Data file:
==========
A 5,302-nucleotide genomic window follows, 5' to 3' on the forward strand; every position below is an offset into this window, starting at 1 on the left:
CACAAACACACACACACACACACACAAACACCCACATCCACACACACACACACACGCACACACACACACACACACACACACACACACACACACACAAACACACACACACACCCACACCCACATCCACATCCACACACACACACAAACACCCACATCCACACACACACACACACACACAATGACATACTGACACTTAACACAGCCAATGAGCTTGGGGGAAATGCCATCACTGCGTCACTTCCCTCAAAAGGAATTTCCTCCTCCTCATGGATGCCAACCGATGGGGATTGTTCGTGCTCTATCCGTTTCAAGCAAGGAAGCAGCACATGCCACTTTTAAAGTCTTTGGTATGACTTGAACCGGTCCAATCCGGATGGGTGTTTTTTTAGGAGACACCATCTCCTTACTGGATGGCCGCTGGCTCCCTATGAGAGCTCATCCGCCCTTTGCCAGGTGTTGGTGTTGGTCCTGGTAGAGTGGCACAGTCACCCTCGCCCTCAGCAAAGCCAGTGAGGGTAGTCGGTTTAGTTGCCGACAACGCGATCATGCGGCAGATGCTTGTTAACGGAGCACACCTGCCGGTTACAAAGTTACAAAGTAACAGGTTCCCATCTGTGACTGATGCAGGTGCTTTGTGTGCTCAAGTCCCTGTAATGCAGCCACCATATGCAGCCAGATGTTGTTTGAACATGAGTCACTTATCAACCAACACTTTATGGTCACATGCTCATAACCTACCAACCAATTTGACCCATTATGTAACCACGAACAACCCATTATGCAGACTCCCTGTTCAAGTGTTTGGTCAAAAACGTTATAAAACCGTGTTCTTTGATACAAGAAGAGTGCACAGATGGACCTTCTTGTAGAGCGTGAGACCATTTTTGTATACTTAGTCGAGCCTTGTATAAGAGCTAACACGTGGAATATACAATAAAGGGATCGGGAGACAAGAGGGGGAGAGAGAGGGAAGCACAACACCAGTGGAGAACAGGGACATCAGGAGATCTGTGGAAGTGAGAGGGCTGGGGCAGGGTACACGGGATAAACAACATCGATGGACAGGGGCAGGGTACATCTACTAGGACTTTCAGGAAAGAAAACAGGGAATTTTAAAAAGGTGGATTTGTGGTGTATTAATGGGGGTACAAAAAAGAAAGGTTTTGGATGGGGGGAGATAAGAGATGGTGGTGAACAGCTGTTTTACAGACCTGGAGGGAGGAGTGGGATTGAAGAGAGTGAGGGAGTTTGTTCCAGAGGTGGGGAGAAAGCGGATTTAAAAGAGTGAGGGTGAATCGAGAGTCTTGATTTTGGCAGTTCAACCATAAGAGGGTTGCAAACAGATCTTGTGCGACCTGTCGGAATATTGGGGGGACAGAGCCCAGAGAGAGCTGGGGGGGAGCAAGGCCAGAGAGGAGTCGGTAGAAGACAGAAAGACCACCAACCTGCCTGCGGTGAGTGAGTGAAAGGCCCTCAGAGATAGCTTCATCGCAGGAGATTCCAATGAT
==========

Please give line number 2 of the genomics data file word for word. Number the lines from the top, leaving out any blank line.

CACAAACACACACACACACACACACAAACACCCACATCCACACACACACACACACGCACACACACACACACACACACACACACACACACACACACAAACACACACACACACCCACACCCACATCCACATCCACACACACACACAAACACCCACATCCACACACACACACACACACACAATGACATACTGACACTTAACACAGCCAATGAGCTTGGGGGAAATGCCATCACTGCGTCACTTCCCTCAAAAGGAATTTCCTCCTCCTCATGGATGCCAACCGATGGGGATTGTTCGTGCTCTATCCGTTTCAAGCAAGGAAGCAGCACATGCCACTTTTAAAGTCTTTGGTATGACTTGAACCGGTCCAATCCGGATGGGTGTTTTTTTAGGAGACACCATCTCCTTACTGGATGGCCGCTGGCTCCCTATGAGAGCTCATCCGCCCTTTGCCAGGTGTTGGTGTTGGTCCTGGTAGAGTGGCACAGTCACCCTCGCCCTCAGCAAAGCCAGTGAGGGTAGTCGGTTTAGTTGCCGACAACGCGATCATGCGGCAGATGCTTGTTAACGGAGCACACCTGCCGGTTACAAAGTTACAAAGTAACAGGTTCCCATCTGTGACTGATGCAGGTGCTTTGTGTGCTCAAGTCCCTGTAATGCAGCCACCATATGCAGCCAGATGTTGTTTGAACATGAGTCACTTATCAACCAACACTTTATGGTCACATGCTCATAACCTACCAACCAATTTGACCCATTATGTAACCACGAACAACCCATTATGCAGACTCCCTGTTCAAGTGTTTGGTCAAAAACGTTATAAAACCGTGTTCTTTGATACAAGAAGAGTGCACAGATGGACCTTCTTGTAGAGCGTGAGACCATTTTTGTATACTTAGTCGAGCCTTGTATAAGAGCTAACACGTGGAATATACAATAAAGGGATCGGGAGACAAGAGGGGGAGAGAGAGGGAAGCACAACACCAGTGGAGAACAGGGACATCAGGAGATCTGTGGAAGTGAGAGGGCTGGGGCAGGGTACACGGGATAAACAACATCGATGGACAGGGGCAGGGTACATCTACTAGGACTTTCAGGAAAGAAAACAGGGAATTTTAAAAAGGTGGATTTGTGGTGTATTAATGGGGGTACAAAAAAGAAAGGTTTTGGATGGGGGGAGATAAGAGATGGTGGTGAACAGCTGTTTTACAGACCTGGAGGGAGGAGTGGGATTGAAGAGAGTGAGGGAGTTTGTTCCAGAGGTGGGGAGAAAGCGGATTTAAAAGAGTGAGGGTGAATCGAGAGTCTTGATTTTGGCAGTTCAACCATAAGAGGGTTGCAAACAGATCTTGTGCGACCTGTCGGAATATTGGGGGGACAGAGCCCAGAGAGAGCTGGGGGGGAGCAAGGCCAGAGAGGAGTCGGTAGAAGACAGAAAGACCACCAACCTGCCTGCGGTGAGTGAGTGAAAGGCCCTCAGAGATAGCTTCATCGCAGGAGATTCCAATGAT